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    Wednesday, August 17, 2022

    Norwich holds recognition event for Jodi Savage

    Jodi Savage, left, and John Iovino during a recognition event for her 16 years as director of Project Outreach.

    In 2015, when Sarah Carter was a freshman at Norwich Free Academy, she considered transferring. Like others, she felt overwhelmed by the major change in their schooling environment. She had moved from Lisbon schools to an academy she described as a small city. In the face of students discovering who they are, students require guidance. For Carter, Jodi Savage was the perfect mentor.

    Carter was introduced to Savage by John Iovino, NFA’s Director of Community Relations. Iovino had sent many of his students to join Project Outreach, a program he believes empowers students to discover themselves.

    Project Outreach has existed for over 50 years to connect students to their communities while

    Jodi Savage stands with her past students at her recognition event following their testaments to Project Outreach and her impact on their lives.

    leadership skills by volunteering. When Savage became the Project Coordinator, she “took the time to make the program her own,” according to Iovino.

    She explained that for any program at a school to be successful the effort needs to come from the students. At Project Outreach, education is a big component but giving the students the chance to direct that education is what makes them feel involved.

    Carter later became a Project leader during her freshman year and worked on a variety of volunteer work from raising money for the homeless to baking bread for a local soup kitchen. As a leader, she helped to decide what work the group would do. Carter said “Jodi took the time to welcome me into the school. She took pride in making everyone feel welcome.”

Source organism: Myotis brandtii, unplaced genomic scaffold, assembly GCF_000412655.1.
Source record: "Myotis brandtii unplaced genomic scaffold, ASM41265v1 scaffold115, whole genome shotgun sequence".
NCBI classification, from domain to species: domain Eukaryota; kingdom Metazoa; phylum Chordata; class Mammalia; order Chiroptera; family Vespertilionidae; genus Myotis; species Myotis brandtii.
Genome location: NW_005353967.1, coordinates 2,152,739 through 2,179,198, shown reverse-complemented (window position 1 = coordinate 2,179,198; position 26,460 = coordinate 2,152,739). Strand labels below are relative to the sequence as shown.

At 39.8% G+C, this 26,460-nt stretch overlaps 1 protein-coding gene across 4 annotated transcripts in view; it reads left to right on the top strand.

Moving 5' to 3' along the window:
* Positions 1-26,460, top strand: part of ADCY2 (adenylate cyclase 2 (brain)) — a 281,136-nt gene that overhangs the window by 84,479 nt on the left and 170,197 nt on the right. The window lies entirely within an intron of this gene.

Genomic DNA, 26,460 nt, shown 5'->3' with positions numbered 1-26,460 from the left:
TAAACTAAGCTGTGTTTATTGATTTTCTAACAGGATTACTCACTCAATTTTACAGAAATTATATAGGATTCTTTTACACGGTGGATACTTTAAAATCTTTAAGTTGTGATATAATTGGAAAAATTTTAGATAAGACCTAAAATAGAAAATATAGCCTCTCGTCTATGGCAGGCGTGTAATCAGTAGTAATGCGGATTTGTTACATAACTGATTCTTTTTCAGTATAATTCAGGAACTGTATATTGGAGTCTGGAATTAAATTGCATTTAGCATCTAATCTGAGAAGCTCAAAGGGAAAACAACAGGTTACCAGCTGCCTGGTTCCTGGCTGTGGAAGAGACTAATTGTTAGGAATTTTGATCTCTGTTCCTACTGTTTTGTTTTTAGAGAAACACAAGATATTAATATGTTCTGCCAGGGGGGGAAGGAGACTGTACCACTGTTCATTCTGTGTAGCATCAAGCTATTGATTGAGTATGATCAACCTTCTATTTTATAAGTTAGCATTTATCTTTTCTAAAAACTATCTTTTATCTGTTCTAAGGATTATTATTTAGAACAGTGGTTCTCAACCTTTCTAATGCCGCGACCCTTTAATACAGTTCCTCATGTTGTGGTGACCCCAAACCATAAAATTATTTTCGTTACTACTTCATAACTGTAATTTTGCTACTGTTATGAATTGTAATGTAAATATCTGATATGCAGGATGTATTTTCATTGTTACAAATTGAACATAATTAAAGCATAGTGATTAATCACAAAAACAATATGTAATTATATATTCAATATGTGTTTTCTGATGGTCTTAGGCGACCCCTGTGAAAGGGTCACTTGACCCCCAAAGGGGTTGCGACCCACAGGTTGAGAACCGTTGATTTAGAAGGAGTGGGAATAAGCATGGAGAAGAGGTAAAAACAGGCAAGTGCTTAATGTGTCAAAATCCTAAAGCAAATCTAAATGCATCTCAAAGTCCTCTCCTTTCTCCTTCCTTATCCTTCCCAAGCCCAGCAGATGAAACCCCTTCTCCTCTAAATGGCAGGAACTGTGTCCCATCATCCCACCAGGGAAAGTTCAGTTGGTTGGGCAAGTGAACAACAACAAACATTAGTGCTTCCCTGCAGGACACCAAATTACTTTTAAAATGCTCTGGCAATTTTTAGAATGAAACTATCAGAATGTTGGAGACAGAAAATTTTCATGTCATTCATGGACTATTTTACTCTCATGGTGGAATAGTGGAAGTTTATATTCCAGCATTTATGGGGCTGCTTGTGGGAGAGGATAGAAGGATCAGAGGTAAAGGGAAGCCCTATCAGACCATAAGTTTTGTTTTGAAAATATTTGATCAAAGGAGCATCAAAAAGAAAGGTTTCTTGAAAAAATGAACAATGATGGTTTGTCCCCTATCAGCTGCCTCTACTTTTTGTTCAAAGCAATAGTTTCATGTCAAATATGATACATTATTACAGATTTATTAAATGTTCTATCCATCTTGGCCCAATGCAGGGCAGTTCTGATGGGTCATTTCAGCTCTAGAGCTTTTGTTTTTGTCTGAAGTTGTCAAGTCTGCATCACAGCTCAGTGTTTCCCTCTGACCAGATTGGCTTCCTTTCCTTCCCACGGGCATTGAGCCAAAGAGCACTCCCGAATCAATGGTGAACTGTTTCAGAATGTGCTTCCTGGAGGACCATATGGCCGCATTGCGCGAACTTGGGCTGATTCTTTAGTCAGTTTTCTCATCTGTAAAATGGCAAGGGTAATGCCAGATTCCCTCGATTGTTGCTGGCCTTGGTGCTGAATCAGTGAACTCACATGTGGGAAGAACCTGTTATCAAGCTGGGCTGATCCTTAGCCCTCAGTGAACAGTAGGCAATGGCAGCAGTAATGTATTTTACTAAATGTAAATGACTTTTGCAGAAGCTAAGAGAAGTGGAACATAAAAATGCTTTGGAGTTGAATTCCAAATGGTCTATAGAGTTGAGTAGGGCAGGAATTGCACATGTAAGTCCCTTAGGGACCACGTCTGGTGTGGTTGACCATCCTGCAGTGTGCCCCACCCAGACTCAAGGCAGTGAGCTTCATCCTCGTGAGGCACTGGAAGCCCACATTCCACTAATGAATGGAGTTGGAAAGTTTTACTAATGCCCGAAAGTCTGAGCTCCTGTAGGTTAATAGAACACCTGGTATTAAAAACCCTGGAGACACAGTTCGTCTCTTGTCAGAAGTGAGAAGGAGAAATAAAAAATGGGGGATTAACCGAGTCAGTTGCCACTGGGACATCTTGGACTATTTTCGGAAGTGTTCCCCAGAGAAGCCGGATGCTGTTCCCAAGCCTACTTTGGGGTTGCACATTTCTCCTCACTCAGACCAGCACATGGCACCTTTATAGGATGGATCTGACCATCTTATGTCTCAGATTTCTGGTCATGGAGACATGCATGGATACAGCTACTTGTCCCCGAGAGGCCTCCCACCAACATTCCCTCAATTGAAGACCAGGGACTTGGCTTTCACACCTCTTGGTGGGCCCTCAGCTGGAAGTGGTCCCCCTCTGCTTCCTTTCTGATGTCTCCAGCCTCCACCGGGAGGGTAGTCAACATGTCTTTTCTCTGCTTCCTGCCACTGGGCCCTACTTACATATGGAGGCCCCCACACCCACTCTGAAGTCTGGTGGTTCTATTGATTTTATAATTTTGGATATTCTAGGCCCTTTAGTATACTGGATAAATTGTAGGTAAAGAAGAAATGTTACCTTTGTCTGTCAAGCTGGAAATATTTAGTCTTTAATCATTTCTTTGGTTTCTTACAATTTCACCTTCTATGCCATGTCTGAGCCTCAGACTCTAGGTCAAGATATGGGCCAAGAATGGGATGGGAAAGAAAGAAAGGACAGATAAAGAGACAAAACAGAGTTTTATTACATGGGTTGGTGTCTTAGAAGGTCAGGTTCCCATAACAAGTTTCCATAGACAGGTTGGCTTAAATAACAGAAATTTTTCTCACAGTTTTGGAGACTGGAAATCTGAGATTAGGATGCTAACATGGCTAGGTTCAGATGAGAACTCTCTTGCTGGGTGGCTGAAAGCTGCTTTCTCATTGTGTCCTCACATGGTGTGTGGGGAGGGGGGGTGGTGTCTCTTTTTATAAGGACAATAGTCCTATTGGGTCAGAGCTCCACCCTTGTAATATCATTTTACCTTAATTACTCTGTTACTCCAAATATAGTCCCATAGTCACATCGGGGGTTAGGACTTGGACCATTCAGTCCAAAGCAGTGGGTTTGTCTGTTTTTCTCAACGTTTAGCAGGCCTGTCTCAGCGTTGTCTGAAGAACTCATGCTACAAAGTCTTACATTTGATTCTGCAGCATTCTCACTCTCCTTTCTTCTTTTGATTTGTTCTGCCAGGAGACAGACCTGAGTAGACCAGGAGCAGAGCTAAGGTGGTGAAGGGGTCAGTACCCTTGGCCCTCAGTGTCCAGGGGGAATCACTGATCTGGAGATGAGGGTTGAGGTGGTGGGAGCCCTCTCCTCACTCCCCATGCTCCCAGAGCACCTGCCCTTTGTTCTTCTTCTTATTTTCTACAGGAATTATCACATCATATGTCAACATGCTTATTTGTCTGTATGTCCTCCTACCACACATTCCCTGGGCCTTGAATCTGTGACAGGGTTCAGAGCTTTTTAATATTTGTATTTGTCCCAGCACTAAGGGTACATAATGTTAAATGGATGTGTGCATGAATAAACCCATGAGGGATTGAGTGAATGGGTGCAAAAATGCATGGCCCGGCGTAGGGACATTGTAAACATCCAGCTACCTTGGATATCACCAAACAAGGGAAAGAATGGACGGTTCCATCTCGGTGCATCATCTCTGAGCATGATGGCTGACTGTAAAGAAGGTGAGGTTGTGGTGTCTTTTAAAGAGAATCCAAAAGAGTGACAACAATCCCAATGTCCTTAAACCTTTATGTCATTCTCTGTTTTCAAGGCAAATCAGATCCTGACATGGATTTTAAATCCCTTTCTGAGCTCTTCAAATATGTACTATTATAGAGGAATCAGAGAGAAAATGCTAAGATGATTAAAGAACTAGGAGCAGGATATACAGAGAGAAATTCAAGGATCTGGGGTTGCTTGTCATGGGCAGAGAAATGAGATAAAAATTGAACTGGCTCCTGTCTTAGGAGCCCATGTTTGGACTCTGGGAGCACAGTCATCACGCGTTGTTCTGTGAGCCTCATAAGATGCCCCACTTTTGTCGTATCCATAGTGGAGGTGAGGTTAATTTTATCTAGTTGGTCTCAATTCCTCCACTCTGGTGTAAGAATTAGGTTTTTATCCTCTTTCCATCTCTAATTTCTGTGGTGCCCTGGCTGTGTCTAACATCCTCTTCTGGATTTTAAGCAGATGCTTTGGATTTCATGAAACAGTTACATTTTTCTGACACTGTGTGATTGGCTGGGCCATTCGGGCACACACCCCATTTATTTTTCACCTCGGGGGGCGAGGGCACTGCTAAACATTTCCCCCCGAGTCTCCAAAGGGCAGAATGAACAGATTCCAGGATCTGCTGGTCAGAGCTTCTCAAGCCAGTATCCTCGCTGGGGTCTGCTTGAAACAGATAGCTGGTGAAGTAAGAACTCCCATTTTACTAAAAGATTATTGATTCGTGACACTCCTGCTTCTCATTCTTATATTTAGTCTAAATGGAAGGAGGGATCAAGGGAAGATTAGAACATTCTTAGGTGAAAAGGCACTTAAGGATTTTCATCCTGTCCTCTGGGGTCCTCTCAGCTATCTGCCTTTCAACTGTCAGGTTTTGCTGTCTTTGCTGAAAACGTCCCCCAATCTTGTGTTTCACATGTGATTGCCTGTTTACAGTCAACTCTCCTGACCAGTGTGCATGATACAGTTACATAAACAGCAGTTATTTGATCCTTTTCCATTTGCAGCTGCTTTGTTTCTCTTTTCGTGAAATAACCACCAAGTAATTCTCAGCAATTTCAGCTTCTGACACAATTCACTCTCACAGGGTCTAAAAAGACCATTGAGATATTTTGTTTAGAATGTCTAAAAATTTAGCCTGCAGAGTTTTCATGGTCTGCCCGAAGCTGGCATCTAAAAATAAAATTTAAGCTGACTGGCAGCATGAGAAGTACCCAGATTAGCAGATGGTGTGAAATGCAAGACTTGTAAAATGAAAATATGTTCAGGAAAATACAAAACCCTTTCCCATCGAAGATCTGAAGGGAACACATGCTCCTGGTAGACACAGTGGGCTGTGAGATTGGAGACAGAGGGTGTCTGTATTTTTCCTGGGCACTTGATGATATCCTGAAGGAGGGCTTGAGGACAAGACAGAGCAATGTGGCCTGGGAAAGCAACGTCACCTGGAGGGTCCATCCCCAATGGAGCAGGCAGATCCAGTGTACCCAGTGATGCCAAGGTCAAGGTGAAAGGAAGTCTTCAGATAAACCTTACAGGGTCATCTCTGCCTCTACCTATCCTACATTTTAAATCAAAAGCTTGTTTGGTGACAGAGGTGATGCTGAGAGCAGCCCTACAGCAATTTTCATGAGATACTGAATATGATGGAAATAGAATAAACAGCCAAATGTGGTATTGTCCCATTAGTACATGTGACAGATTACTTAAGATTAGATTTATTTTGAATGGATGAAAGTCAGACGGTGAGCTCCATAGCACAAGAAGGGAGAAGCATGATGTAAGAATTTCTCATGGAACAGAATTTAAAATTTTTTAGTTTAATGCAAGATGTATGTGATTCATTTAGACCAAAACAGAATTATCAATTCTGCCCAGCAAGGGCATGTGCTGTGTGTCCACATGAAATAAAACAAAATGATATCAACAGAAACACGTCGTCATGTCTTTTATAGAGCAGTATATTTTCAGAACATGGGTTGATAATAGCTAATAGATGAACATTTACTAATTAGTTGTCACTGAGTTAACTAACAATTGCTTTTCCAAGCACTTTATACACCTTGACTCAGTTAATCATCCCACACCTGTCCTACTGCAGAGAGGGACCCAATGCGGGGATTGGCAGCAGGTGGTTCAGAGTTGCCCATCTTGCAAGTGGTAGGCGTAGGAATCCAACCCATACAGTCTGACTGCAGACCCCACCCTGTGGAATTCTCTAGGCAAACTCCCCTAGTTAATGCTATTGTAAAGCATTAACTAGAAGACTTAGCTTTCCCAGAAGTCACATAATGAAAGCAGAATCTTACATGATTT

Savage said, “it’s important for kids to know they have a voice and that they can be advocates just as much as adults can.” She said learning this allows them to not only understand their community but better understand themselves. By providing that framework to students the program became unique from others.

    Several years later Carter is now a college student and working on her degree in social work. Savage has also since announced her retirement from her position this year. Erin Haggan and the Norwich City Council organized a recognition event for her commitment to her students and investments in helping the people of Norwich.

    During her recognition, it was noted how Savage took the time to build Project Outreach beyond the school and into Norwich. Carter and Joseph DeLucia, the President Pro Tempore of Norwich City Council, spoke about Savage’s ability to connect programs at NFA to the efforts of others in the town during the event.

    “We in Norwich are Blessed to have someone like you,” DeLucia said in his proclamation. He continued by explaining how Savage worked with others, such as Haggan and her’s 10-year collaboration in town and at Project outreach to produce a town-wide suicide prevention walk, a partnership with Norwich Rotary Foundation to create the Norwich Community Backpack program, and other efforts to expand her work beyond NFA.

    Now that Savage has left the program, people believed it was important to celebrate her contributions. “It was important for this to happen because people need to know they’re appreciated and help foster that drive and motivation,” Haggan said, “It’s really uplifting and inspiring for her to hear these messages, but also for other people to hear how much difference one person can make in the community. Maybe then, people will ask what more can I do for my community?”

    Savage will now be working at Colchester Senior Center and continue helping those in need. She said she feels now is the time to move on and apply those same skills but with a different group of people. “Project outreach will always be in my heart… and truly I was afforded the opportunity to make it my own,” She said, “I would hope whoever they hire to fill the position comes in and makes it their own, listens to the kids, and again allows it to be student-driven. But It’s important for them to make it their own because it won’t succeed if it’s not something they love.”

    Jayden Colon is a Montville High graduate and a senior at UConn studying Political Science and Journalism. He has published several news stories for the Times that can be found at the theday.com.

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